ANAHEIM, Calif. — Four games, three losses, one point.
It didn't turn out to be the worst-case scenario for the Lightning on their four-game tour of the southern portion of the Pacific Division, but it was close.
Only a 1-0 overtime loss with 5.2 seconds left on Friday night in Anaheim managed to salvage at least one point out of the eight possible on the trip through Phoenix, Los Angeles, San Jose and Anaheim. And it was a stellar 41-save performance from goaltender Ben Bishop, who came within five seconds of posting a shutout, that helped the Lightning salvage something from the final game of the trip to finish 0-3-1.
Bishop did so while battling dehydration, which he said started in the second period and kept him in the trainers' room for nearly an hour after the game to replenish his fluids.
The Lightning also played the final period and a half Friday without defenseman Radko Gudas, who suffered an undisclosed upper-body injury late in the first period, though Tampa Bay head coach Jon Cooper said Gudas was held out for precautionary reasons.
Before the trip started, Tampa Bay sat atop the Eastern Conference standings. But without top center Steven Stamkos in the lineup, many wondered how the Lightning would fare on a trip dubbed by some as the “Quadrangle of Death'' as the top four teams in the Pacific have combined for four regulation losses at home this season.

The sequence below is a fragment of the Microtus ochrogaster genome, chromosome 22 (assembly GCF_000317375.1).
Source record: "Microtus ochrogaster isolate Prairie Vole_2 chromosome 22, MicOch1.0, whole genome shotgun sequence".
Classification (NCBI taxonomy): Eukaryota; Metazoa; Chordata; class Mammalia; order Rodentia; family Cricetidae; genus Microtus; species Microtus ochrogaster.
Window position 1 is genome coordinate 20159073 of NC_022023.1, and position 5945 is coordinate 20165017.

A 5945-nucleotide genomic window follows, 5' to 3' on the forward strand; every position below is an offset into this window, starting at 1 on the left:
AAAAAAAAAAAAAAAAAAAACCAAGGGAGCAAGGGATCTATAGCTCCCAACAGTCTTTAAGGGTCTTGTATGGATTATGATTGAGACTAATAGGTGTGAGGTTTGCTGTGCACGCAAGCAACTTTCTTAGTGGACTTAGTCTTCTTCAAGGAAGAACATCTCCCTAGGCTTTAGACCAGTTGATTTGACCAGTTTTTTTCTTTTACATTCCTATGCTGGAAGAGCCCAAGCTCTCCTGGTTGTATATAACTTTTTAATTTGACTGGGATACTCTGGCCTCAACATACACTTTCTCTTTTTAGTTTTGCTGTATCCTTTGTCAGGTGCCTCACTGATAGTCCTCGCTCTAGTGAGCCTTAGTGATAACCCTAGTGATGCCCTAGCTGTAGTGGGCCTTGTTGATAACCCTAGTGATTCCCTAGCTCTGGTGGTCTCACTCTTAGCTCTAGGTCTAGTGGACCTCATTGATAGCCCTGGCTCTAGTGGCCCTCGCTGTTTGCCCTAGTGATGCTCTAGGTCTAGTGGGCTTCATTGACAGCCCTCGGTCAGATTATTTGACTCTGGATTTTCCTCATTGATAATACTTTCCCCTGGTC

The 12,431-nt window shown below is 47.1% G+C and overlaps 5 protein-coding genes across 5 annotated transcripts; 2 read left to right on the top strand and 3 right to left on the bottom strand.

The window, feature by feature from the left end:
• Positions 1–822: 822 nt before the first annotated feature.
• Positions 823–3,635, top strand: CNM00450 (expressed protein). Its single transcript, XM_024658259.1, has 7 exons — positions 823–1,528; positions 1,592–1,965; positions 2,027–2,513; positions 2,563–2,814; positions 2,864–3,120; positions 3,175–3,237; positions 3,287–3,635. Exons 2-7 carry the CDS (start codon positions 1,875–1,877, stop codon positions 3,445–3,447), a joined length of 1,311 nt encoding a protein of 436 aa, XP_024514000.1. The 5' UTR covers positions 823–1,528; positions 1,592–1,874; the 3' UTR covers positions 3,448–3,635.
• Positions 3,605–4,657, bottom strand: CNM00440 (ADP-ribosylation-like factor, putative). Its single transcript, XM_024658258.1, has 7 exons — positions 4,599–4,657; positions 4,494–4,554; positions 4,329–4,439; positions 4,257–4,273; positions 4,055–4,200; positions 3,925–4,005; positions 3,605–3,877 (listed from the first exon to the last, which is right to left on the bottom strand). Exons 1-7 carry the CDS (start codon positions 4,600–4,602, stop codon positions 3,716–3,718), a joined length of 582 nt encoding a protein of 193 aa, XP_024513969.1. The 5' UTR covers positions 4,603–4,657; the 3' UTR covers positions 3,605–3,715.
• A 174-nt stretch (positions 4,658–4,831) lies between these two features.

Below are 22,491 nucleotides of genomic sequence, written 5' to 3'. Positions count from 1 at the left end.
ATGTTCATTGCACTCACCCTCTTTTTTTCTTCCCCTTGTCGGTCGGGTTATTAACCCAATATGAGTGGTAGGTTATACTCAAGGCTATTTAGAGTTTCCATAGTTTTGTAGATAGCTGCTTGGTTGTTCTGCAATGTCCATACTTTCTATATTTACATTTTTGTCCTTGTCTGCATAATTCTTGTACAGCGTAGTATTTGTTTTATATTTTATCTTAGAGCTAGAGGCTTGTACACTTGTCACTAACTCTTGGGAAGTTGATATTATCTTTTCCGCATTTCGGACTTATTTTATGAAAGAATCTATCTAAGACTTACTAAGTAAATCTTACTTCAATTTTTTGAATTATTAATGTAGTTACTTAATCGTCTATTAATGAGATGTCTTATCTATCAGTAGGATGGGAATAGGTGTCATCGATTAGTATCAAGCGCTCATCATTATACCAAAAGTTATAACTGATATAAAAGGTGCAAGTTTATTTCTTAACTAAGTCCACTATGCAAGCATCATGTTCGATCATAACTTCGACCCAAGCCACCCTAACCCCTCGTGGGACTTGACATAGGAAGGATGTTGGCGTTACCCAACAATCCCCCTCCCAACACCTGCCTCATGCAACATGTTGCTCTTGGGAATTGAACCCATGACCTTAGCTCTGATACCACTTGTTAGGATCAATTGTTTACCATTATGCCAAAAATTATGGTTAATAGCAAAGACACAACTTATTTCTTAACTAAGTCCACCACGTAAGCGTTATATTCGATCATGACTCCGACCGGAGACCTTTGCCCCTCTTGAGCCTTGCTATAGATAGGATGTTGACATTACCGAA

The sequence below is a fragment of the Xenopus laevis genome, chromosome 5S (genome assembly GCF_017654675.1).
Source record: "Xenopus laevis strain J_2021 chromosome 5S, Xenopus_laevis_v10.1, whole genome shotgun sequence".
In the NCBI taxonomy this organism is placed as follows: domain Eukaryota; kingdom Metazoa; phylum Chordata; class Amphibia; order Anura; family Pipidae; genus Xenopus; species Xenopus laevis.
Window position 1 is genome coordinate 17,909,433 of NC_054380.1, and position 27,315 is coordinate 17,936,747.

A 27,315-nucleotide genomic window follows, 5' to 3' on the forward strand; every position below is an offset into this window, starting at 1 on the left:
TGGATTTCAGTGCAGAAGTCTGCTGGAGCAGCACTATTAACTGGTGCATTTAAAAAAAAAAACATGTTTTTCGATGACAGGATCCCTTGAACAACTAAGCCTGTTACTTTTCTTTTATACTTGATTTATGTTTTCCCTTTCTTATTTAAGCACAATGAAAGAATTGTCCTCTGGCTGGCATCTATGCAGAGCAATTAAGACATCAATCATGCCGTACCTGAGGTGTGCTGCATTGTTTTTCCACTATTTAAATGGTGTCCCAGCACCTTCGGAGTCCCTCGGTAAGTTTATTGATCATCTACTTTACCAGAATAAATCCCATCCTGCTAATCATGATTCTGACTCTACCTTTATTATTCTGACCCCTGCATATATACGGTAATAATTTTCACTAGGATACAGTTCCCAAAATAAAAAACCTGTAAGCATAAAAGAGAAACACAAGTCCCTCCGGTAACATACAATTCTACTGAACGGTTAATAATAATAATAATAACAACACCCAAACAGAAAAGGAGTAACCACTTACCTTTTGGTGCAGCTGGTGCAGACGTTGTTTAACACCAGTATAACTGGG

The trip figured to be a tough task, even if Stamkos was healthy.
“You look at the schedule, these are good teams. All four are good teams and where they are in the standings you knew it was going to be a tough trip,” Lightning general manager Steve Yzerman said.
A 6-3 loss in Phoenix appeared to be one bad game, but cause for some alarm went off during a similar effort in a 5-1 loss in Los Angeles.
But in the final two games of the trip, Tampa Bay regained some of its form, found its puck-possession game to a certain extent and started to tighten up in the defensive zone, allowing the one goal in Anaheim after letting in 16 in the first three games of the trip.
“I take some very positive things out of these games, believe it or not,” Yzerman said. “We have to play tighter games. We can't give up five or six a night, that goes without saying. In (Thursday) night's game, I thought the effort was outstanding. The energy and pace of the game was good. In our own zone we were not good, and that was with the puck and without the puck, against the Sharks and their top guys capitalized on any gaps in coverage.
“There were just too many Grade A chances. So it's a good lesson for us to realize how much better we have to be.”
On Friday, to a degree, that lesson was put to use, although Bishop was there to mask the breakdowns the Lightning did have, including three short-handed breakaway chances by the Ducks.
“We came in having given up 16 goals in three games, and then we give up one in 64 minutes, 55 seconds,” Cooper said. “So that's more of our identity of let's get some goaltending, let's clear the rebounds and not give them second chances, keep them to the outside.
“And for the most part, I thought we did that.”
What did Cooper learn about his team during the four-game slide before heading into a three-game homestand that begins Monday against the New York Rangers?
“I learned that our guys have some guts in them,” Cooper said. “We get to go home now to our fans and build on this on our home ice.”